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Blessing Ephraim and Manasseh (Genesis 48:10-22)

October 26, 2020 | by: Gregg Hunter | 0 comments

Posted in: The Life of Joseph

Without getting into the great debate between nature vs nurture, I think that we can all agree that people are products of our environment, at least to some extent. Today’s Scripture passage is a great example of that. Jacob and Joseph disagree on which of Joseph’s sons deserves the greater blessing. If you want to know why they have such different opinions, it may help to remember their past.


Please read Genesis 48:10-22.

In this culture, the firstborn son was entitled to a greater blessing from his father. When stretching out your hands, the greater blessing was given by the right hand than the left. Which is why Benjamin is “son of my right hand” and not “son of my left hand” (no offense to left-handed people!). Both Jacob and Joseph understand this principle of blessing, so why does Jacob want Ephraim to be blessed by his right hand, while Joseph wants Manasseh to be so blessed?

First, remember Jacob’s childhood. His twin brother Esau was born moments before him, and these precious seconds earned him the rights of the firstborn. As the younger brother, Jacob stewed with jealousy until he was able to trick his older brother into giving up his birthright, and then trick his father into giving him the firstborn’s blessing. After he gained all of this, he had to flee in fear of his older brother, and they never truly reconciled. In his heart of hearts, Jacob never really thought that the eldest brother deserved a special blessing, so he wants to change things.

Now, consider Joseph. He too was abused by his older brothers, and to a far greater extent than his father experienced. But he remained faithful to the Lord in the midst of his many trials. Joseph dedicated himself to doing things the right way, no matter what others said or did, and he experienced God’s blessing time after time. His valuable life experience has taught him that doing things the right way is important, even if you can’t understand why at the time.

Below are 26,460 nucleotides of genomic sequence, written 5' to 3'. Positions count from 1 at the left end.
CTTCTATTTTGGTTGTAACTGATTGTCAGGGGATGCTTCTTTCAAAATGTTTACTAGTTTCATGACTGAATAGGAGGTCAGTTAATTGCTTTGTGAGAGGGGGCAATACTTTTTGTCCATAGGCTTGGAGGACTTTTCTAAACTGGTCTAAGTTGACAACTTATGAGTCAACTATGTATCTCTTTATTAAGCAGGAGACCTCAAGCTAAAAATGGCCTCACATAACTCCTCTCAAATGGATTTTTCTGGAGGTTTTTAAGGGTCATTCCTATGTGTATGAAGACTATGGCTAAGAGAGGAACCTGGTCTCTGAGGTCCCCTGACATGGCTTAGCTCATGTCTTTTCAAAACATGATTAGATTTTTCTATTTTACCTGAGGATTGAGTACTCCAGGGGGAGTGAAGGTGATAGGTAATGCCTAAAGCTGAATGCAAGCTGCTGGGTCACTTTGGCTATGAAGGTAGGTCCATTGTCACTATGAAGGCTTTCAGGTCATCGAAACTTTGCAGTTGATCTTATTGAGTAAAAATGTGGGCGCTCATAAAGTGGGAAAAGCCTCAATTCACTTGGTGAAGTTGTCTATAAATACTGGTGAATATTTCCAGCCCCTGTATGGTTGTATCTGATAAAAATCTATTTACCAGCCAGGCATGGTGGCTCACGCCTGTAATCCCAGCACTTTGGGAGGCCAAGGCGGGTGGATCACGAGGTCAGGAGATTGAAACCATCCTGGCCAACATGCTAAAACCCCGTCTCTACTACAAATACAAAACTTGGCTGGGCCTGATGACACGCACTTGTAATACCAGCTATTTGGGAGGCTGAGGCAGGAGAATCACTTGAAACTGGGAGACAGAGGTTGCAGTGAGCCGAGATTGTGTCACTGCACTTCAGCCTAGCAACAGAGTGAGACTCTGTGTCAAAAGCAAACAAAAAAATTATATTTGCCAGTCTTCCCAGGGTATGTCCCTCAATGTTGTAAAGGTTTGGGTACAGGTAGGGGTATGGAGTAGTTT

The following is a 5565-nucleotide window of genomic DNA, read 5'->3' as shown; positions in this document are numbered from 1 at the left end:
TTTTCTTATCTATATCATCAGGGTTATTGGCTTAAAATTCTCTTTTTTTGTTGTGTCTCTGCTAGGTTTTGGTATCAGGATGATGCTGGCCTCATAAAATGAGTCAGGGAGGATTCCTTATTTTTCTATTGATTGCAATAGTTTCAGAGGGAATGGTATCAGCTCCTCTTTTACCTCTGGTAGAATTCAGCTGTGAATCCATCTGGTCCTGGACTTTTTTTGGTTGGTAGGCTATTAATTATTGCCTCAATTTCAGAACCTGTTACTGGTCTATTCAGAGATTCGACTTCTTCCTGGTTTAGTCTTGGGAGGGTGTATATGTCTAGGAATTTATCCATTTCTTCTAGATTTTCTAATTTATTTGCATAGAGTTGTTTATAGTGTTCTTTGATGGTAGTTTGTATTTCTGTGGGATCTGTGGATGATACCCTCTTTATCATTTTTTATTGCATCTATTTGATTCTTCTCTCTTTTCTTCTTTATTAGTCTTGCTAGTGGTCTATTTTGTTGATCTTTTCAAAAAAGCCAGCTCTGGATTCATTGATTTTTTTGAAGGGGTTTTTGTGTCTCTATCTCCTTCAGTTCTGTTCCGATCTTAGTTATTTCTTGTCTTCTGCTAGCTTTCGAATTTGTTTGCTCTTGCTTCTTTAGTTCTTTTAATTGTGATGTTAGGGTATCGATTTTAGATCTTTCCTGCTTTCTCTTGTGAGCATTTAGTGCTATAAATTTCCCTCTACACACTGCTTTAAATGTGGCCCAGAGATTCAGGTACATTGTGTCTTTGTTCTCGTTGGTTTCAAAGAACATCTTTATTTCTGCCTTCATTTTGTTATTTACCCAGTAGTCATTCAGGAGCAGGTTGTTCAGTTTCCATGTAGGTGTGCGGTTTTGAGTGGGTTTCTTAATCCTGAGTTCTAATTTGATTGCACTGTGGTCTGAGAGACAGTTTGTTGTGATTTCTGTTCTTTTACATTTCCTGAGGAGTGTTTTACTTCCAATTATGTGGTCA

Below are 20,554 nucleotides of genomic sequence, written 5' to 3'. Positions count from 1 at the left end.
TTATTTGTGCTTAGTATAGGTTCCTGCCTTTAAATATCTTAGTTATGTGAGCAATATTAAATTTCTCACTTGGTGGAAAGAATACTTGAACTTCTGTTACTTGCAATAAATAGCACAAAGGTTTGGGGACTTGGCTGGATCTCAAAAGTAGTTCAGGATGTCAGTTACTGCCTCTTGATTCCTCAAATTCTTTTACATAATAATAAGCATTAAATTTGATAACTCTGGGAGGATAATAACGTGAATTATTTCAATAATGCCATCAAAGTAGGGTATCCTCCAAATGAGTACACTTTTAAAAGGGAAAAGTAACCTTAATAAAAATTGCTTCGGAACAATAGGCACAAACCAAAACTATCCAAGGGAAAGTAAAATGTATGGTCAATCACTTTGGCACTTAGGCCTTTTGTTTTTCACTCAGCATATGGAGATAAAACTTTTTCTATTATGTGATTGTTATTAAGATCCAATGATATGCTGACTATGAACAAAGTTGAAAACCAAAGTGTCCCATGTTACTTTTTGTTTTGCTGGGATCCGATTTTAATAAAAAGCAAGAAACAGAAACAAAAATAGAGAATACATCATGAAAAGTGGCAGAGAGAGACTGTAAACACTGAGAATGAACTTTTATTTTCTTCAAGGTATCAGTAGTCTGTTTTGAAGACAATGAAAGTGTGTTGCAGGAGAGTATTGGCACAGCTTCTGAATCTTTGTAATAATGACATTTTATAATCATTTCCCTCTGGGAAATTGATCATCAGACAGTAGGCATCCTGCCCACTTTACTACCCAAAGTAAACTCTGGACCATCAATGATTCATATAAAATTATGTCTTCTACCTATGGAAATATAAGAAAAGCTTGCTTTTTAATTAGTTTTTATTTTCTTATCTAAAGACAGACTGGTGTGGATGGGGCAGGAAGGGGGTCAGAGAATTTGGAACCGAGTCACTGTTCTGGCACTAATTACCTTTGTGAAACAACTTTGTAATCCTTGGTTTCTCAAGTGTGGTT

So Joseph is determined that the culturally accepted practice of blessing the oldest son with the right hand is essential, while Jacob is determined to honor the younger brother over the older. Both are products of their upbringing. Joseph ultimately submits to his father’s decision because this too is the culturally accepted practice, and Jacob prophesies a great blessing on Joseph’s sons.

This debate between the two Patriarchs is a great reminder for us to examine the motives for our beliefs. Joseph believed with all his heart that his father was in the wrong, and that’s primarily because of his life experiences. Likewise, Jacob was determined to do things his way because of his life experiences.

Often, we are the same way: our life experiences, our childhood upbringing, things that have happened to us, and the consequences that we did or did not experience for our actions affect the way we think about things. It is often difficult to have conversations with people who come from different life experiences. Their way of thinking is so foreign to us that we want to scream out with Joseph, “Not this way!”

There are times when people say things that seem unfathomable to us, propose courses of action that we cannot even consider, and believe things that we find incredulous. Many of these beliefs are coming to light now, during our current political climate. At times like these, even though everything within us screams in outrage, we must respond the same way that Joseph did: we can disagree, but we must have humility. It is more important to represent God in a good light, and to live at peace with our neighbors as far as it depends on us, than it is to win an argument.

By following these principles, even though his younger son was more blessed than his eldest, Joseph saw both his sons being blessed by his father, and they will both become great nations. It might not be exactly how he wanted it, but relationships were maintained, peace was kept, and his family was blessed. That’s more important than winning the argument.